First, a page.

Commercial vehicle manufacturers are increasingly offering factory conversion programmes to their customers, providing custom build options previously only available from independent providers.
In recent weeks, DAF Trucks and Renault Trucks have begun advertising pre-built conversion models with an emphasis on immediate delivery. This bypasses the traditional process of a customer managing vehicle chassis and bodies from different suppliers. The DAF ‘Tip, Skip & Grab’ programme is mainly targeted at the burgeoning UK construction and utilities industries, for customers requiring urgent delivery.
Renault’s ‘Ready for Business’ programme offers pre-bodied Master LCVs with dropside, tipper or Luton bodies built by VFS in Hampshire and sold ready for immediate delivery through Renault dealers.
Meanwhile, Vauxhall has also been increasing its in-house conversion programmes over the past year, offering customers a wider range of body styles and fit-outs for their vehicles.
Vauxhall set up a conversions centre at Luton in 2014, not far from the Vivaro assembly line. The operation handles a variety of tasks for retail and fleet customers, from fitting alarm systems for local fleets to full Vivaro double-cab conversions for Vauxhall and Opel brands across Europe. The factory operates two shifts to keep up with demand, and has executed more than 9,000 conversions since opening last year.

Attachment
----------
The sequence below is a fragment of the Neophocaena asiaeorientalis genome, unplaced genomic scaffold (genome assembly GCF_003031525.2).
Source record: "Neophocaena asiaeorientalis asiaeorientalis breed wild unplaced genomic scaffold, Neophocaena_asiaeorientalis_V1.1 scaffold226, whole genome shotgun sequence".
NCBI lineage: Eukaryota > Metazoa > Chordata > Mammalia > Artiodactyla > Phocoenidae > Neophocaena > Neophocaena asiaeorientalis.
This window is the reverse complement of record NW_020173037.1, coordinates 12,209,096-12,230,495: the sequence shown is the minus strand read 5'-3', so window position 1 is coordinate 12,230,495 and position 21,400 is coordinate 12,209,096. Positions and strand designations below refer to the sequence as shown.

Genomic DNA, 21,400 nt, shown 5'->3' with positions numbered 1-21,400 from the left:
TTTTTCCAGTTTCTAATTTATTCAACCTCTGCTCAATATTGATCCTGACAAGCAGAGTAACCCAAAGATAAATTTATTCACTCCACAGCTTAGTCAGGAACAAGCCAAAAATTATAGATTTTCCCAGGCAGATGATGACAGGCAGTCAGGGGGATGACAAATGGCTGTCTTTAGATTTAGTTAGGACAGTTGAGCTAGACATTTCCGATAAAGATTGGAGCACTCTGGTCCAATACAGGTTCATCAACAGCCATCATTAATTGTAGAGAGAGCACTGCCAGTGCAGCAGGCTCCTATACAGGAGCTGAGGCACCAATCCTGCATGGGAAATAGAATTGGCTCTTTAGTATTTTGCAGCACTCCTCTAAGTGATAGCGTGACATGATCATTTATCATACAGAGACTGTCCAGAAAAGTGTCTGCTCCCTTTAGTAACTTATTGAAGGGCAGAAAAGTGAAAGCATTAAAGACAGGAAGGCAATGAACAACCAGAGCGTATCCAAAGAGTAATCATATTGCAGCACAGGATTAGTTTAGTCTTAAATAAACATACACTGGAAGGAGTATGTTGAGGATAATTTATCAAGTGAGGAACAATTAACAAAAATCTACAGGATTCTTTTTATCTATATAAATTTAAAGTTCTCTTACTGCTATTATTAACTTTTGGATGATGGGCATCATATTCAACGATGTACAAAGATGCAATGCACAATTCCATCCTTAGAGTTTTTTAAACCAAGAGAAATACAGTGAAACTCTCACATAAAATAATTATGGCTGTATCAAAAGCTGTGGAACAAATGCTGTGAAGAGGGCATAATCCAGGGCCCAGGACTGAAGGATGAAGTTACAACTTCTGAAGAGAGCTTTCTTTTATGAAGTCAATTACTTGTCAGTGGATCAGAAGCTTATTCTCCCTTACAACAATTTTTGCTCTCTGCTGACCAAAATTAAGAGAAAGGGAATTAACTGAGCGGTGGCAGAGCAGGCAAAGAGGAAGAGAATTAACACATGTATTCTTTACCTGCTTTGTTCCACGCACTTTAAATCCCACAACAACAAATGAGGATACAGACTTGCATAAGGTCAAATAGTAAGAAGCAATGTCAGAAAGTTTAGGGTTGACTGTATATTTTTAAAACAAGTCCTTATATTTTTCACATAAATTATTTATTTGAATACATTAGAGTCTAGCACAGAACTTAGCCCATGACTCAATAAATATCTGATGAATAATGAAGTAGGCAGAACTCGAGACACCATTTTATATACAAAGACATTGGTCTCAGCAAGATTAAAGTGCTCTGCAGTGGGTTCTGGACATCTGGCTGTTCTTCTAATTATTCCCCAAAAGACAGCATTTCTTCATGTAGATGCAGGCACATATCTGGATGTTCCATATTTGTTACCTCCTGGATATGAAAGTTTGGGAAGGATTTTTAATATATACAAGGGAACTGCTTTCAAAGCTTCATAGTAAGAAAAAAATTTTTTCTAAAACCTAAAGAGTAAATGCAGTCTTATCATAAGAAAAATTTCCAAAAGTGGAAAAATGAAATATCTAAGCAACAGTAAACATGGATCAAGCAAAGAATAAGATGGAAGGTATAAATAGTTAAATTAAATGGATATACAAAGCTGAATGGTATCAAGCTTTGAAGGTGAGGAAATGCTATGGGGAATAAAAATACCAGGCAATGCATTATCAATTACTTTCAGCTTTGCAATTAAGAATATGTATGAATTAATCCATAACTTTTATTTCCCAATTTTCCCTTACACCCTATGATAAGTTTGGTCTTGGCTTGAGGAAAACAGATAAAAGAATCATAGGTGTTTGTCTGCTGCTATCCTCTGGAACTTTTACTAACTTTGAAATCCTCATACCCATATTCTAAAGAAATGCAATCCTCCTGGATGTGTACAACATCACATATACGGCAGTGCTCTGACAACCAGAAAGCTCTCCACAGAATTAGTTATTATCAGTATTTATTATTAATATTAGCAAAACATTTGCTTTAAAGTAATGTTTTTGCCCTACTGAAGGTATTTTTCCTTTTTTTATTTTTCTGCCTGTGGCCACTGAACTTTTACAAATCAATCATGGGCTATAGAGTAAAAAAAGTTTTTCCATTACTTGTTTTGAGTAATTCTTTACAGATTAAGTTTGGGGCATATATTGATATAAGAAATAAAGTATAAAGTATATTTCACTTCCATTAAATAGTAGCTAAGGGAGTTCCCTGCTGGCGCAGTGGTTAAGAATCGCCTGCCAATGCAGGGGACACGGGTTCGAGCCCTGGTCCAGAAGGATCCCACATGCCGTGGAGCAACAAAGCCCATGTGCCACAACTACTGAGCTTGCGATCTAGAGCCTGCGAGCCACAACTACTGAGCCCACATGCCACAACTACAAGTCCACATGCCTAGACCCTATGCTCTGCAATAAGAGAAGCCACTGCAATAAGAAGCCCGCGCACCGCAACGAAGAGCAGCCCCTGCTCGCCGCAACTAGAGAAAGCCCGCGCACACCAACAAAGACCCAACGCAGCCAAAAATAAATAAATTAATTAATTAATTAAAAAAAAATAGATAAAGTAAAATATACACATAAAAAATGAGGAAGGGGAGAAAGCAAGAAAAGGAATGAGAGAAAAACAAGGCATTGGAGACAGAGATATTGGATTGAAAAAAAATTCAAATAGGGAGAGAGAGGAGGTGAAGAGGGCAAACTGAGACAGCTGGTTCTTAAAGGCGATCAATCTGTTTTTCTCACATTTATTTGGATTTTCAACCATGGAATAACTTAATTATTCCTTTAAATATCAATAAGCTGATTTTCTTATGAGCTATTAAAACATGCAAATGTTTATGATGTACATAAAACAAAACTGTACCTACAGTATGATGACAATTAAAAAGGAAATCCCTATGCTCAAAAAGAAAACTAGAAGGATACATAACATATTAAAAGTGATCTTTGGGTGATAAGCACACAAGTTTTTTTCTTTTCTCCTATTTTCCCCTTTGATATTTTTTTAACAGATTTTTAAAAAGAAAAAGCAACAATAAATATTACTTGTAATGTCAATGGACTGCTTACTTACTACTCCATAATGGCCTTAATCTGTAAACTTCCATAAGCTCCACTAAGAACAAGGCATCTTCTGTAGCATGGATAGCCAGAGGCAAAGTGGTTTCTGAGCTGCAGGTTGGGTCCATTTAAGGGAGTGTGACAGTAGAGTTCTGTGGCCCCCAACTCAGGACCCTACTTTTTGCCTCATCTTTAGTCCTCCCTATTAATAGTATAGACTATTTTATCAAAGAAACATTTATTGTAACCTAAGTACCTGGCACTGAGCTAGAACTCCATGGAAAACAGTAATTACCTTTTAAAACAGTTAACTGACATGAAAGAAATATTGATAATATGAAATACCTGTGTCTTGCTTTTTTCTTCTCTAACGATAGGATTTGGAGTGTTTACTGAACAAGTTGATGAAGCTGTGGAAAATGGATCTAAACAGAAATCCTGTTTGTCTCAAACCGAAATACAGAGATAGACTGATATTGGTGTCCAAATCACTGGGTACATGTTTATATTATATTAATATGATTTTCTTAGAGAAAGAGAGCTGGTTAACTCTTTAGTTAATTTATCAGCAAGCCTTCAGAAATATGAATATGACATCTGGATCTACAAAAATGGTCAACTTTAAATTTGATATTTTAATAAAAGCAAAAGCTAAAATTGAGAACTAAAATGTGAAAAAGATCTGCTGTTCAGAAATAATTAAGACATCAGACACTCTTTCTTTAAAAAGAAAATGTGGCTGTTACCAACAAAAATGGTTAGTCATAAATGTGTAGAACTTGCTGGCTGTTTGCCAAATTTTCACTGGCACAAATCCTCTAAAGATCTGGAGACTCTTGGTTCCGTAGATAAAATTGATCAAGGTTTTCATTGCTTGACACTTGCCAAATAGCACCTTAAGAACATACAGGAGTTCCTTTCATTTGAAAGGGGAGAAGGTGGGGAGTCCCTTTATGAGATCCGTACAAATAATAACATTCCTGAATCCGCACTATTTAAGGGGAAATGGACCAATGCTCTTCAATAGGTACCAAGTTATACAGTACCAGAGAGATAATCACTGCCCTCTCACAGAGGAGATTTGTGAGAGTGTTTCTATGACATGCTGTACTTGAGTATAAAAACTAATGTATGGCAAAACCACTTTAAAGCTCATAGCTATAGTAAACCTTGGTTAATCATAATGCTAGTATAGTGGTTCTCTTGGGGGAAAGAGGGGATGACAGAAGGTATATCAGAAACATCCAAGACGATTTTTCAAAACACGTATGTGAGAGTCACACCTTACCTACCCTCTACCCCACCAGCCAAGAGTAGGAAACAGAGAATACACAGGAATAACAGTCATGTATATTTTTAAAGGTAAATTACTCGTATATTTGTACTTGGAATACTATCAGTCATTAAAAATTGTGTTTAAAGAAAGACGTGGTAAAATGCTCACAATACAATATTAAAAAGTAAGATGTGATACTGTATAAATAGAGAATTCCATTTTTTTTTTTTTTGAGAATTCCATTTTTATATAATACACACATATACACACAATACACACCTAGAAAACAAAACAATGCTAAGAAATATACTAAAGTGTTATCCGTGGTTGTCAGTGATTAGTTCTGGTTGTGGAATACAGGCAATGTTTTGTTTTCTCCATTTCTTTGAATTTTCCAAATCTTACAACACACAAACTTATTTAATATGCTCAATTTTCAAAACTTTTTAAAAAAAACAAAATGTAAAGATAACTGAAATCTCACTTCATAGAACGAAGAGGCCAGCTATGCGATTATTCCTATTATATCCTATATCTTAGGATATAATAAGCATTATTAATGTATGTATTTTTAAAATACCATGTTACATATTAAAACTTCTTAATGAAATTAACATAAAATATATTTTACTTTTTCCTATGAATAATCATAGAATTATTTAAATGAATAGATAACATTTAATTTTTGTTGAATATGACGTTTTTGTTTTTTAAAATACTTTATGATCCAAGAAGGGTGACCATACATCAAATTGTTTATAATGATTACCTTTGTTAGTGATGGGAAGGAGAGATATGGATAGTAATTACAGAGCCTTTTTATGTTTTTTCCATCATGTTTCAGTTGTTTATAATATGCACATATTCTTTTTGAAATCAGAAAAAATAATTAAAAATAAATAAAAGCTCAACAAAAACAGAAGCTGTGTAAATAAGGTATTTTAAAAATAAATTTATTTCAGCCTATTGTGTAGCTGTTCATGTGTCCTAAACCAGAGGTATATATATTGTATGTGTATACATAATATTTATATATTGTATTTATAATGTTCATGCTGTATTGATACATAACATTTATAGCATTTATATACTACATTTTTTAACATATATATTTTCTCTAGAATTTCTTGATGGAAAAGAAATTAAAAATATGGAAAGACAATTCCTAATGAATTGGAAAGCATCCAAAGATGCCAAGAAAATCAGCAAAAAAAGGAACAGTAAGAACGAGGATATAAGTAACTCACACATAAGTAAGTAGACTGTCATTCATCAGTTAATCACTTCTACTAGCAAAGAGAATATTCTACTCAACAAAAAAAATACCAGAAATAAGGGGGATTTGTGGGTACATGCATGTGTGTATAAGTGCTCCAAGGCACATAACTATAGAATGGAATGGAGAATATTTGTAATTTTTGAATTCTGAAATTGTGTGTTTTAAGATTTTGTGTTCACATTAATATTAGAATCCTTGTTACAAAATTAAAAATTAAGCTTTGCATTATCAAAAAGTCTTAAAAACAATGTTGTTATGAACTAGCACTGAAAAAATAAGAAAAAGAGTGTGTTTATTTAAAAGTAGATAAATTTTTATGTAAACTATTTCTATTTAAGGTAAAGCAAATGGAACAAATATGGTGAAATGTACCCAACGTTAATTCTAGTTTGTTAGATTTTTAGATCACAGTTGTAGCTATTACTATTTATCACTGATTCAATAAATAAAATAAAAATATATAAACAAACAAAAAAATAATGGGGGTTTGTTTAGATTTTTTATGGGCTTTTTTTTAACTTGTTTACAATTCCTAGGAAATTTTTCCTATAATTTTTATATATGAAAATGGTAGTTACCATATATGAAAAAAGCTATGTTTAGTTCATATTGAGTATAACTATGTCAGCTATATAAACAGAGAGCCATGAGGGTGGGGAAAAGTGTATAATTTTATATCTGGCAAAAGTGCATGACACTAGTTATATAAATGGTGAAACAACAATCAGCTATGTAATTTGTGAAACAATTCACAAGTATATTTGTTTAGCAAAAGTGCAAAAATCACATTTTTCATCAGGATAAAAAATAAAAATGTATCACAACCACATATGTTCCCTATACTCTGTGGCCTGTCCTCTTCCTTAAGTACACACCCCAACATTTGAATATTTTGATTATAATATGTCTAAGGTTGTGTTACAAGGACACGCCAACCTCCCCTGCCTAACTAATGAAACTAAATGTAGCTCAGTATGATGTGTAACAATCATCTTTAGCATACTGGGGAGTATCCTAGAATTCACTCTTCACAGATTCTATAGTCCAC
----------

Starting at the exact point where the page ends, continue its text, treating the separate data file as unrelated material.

Vauxhall is also placing an increased emphasis on its specialist bodies for the Movano chassis. Of the 5,000 Movano models it expects to sell this year, over 1,500 will be chassis cabs, which Vauxhall hopes will increase its share in the conversion market. Vauxhall offers dropside, tipper and box bodies as factory conversions, which are all covered by a manufacturer warranty. It also works with local body builders on specialist conversions, which ensure that the warranty is aligned with that o the manufacturer.
Outlining the benefits for customers, Richard Collier, Vauxhall Commercial Vehicle Sales Manager, said, “Logistically, the Luton conversion centre works well as products can be dispatched quickly to dealerships across the UK. Ancillary kit can be fitted in the conversion centre too, speeding up the process.”
DAF has been building vehicle bodies alongside its chassis for some time at its Leyland plant, and its LF model is available with a range of box and curtainside bodies, as well as tail-lifts and other accessories.
As reported in Transport News Brief’s recent feature, Leyland Trucks is currently producing six bodies a day for the DAF chassis, with a focus on rental companies and larger fleets whose requirements are not dissimilar.
EC Whole Vehicle Type Approval requirements have increased costs and complexity for conversion work, and factory conversion programmes can offer fleet operators an easier, cheaper and faster certification of vehicles. This has provided increased sales opportunities for manufacturers, but has also required them to warrant the conversion work as well as the base vehicle. Operators that require bespoke or complex fitouts are still more likely to need separate conversion or adaptation work to be completed after taking delivery of the vehicle from the dealership.